- Echocardiogram. Sound waves create moving images of the beating heart. An echocardiogram can show your heart size and how well your heart is pumping. The test can also reveal valve problems, a clot within the heart or fluid around your heart.
- Blood tests. Blood tests used to diagnose or confirm myocarditis include a complete blood count and a test to check the levels of certain proteins (enzymes) that signal heart muscle damage. Other blood tests can be done to determine if you have antibodies against viruses and other organisms that might cause a myocarditis-related infection.
- Cardiac catheterization and heart muscle biopsy. A small tube (catheter) is inserted into a vein in your leg or neck and threaded into your heart. In some cases, doctors use a special instrument to remove a tiny sample of heart muscle tissue (biopsy) for analysis in the lab to check for inflammation or infection.
In many people, myocarditis improves on its own or with treatment, leading to a complete recovery. Myocarditis treatment focuses on the cause and the symptoms, such as heart failure.
People with mild myocarditis may only need rest and medication.
- Corticosteroids. Certain rare types of viral myocarditis, such as giant cell and eosinophilic myocarditis, may improve with corticosteroids or other medications to suppress your immune system.
Heart medications. If myocarditis is causing heart failure or arrhythmias, you may need to stay in the hospital. Your doctor will prescribe drugs or other treatments, depending on your signs and symptoms. For example, if you have certain abnormal heart rhythms or severe heart failure, you may be given medications to reduce the risk of blood clots forming in your heart.
If your heart is weak, your doctor might prescribe blood pressure medications to reduce the strain on your heart or help your body remove excess fluid. These medications may include diuretics, beta blockers, angiotensin-converting enzyme (ACE) inhibitors or angiotensin II receptor blockers (ARBs).
- Medications to treat chronic conditions. If myocarditis is caused by a chronic illnesses, such as lupus, treatment is directed at the underlying disease.
Surgeries and procedures
If you have severe myocarditis, you will need aggressive treatment, which might include:
- IV medications. Medications given through a vein are used to quickly improve your heart's ability to pump.
- Ventricular assist devices (VAD). A VAD is a device that helps pump blood from the lower chambers of your heart (the ventricles) to the rest of your body. VADs are used in people who have weakened hearts or heart failure. This treatment may be used to allow your heart to recover or while you're waiting for other treatments, such as a heart transplant.
- Intra-aortic balloon pump. The doctor inserts a thin tube (catheter) into a blood vessel in your leg and guides it to your heart using X-ray imaging. A balloon attached to the end of the catheter inflates and deflates in the main artery leading out to the body from the heart (aorta). An intra-aortic pump helps increase blood flow and decrease the strain on your heart.
Extracorporeal membrane oxygenation (ECMO). An ECHO machine mimics the function of the lungs. It removes carbon dioxide and adds oxygen to the blood. If you have severe heart failure, this device can provide oxygen to your body. During ECMO, blood is removed from the body, passed through the ECMO machine and then returned to the body.
The ECMO machine takes over the work of your heart. This treatment may be used to allow the heart to recover or while waiting for other treatments, such as a heart transplant.
- Heart transplant. If you have very severe myocarditis, your doctor might recommend urgent heart transplantation.
Some people with myocarditis might have chronic and irreversible damage to the heart muscle requiring lifelong medications, while other people need medications for just a few months and then recover completely. Either way, your doctor is likely to recommend regular follow-up appointments, including tests to evaluate your condition.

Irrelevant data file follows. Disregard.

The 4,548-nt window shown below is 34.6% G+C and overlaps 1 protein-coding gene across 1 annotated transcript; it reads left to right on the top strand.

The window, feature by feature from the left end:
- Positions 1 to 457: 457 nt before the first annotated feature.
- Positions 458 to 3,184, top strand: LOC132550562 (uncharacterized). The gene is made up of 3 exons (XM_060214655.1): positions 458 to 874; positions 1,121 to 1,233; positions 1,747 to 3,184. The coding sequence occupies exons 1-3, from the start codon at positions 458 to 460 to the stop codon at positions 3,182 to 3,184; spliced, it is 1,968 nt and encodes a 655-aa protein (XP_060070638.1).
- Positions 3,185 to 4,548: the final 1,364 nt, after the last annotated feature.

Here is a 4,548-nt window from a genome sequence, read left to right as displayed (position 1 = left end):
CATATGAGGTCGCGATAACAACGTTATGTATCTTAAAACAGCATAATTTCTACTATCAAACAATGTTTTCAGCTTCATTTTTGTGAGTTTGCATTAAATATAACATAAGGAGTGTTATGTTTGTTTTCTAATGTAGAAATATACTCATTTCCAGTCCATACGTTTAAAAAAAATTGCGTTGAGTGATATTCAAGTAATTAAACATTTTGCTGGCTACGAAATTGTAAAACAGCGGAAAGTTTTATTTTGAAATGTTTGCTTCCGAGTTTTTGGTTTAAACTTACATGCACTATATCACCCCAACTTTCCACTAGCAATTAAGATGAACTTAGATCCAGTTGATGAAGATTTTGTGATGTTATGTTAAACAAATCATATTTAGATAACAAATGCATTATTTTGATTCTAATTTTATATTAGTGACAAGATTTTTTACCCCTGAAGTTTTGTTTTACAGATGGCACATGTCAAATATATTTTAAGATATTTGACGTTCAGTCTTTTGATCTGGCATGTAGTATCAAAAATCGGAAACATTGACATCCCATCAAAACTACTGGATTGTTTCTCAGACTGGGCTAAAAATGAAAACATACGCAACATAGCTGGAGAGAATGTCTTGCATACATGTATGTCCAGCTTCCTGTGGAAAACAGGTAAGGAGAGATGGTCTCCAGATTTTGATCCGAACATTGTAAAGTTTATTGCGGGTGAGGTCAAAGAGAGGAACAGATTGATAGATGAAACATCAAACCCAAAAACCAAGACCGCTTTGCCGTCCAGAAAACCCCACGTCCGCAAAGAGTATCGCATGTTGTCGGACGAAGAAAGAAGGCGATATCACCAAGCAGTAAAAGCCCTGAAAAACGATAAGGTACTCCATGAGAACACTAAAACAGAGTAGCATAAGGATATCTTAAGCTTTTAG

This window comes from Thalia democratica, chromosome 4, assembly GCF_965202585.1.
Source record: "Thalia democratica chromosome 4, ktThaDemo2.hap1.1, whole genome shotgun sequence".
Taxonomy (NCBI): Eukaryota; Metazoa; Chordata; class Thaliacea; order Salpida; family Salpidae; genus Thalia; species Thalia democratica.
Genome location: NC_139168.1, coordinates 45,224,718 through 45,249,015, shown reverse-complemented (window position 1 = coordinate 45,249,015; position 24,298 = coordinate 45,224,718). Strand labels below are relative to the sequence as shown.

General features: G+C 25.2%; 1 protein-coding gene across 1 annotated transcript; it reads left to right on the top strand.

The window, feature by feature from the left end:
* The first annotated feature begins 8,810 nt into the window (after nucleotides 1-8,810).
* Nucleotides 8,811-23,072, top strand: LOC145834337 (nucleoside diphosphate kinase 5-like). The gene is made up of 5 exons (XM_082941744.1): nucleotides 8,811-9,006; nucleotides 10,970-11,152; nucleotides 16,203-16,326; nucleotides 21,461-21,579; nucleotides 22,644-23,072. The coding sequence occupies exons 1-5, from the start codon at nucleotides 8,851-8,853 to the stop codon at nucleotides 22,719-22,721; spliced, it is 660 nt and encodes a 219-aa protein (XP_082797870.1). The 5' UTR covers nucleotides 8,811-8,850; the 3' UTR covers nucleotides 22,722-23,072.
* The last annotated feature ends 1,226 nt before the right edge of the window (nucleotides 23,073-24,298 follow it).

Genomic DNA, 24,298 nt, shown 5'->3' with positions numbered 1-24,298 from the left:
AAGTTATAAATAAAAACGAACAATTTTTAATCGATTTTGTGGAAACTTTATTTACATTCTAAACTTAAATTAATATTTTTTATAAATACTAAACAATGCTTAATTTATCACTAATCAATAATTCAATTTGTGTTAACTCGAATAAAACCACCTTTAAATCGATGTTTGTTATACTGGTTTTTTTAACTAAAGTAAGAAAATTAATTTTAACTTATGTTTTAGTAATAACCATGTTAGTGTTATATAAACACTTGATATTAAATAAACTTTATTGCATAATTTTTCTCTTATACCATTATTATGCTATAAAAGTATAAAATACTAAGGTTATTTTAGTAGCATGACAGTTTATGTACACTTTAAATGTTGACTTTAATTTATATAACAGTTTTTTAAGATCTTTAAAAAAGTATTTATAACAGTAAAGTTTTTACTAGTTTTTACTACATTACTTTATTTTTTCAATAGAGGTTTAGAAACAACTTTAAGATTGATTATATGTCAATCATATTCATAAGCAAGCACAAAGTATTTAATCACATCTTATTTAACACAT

Lifestyle and home remedies
Rest and reducing the workload on your heart is an important part of recovery. Your doctor will likely tell you what type of physical activity you can do during the months your heart is healing and when you can resume normal activities.
If you have myocarditis, you should avoid competitive sports for at least 3 to 6 months.
If you have lingering heart damage, it's important to:
- Limit salt
- Restrict the amount of fluids you drink (your doctor will tell you what your fluid intake should be)
- Avoid or drink only a minimum amount of alcohol
- Avoid smoking.
Preparing for an appointment
You're likely to start by seeing your primary care doctor. If you have severe symptoms, you might see an emergency room doctor. You'll likely be referred to a doctor trained in heart conditions (cardiologist) and possibly a doctor trained in infectious disease.
What you can do
Here's some information to help you get ready for your appointment. Write down the following details:
- Your symptoms, including any that might seem unrelated to the reason for which you scheduled the appointment, and when they began
- Key personal information, including recent illnesses and their symptoms, recent travel locations, and your and your family's medical history
- All medications, vitamins or other supplements you take, including doses
- Questions to ask your doctor
For myocarditis, basic questions to ask your doctor include:
- What's the most likely cause of my symptoms?
- What are other possible causes?
- What tests do I need?
- How is myocarditis treated?
- What side effects can I expect from treatment?
- Are there alternatives to the primary approach you're suggesting?
- I have other health conditions. How can I best manage these conditions together?
- Do I need to restrict my activities?
- Are there brochures or other printed material I can have? What websites do you recommend?
Don't hesitate to ask other questions. Take a family member or friend along to your appointment, if possible, to help you remember the information you'll receive.
What to expect from your doctor
Your doctor is likely to ask you a number of questions, including:
- Have you recently been sick or have you recovered from another illness?
- Have you traveled out of the country recently?
- Does anything seem to improve your symptoms?
- What, if anything, makes your symptoms worse?
Content Last Updated: August 6, 2021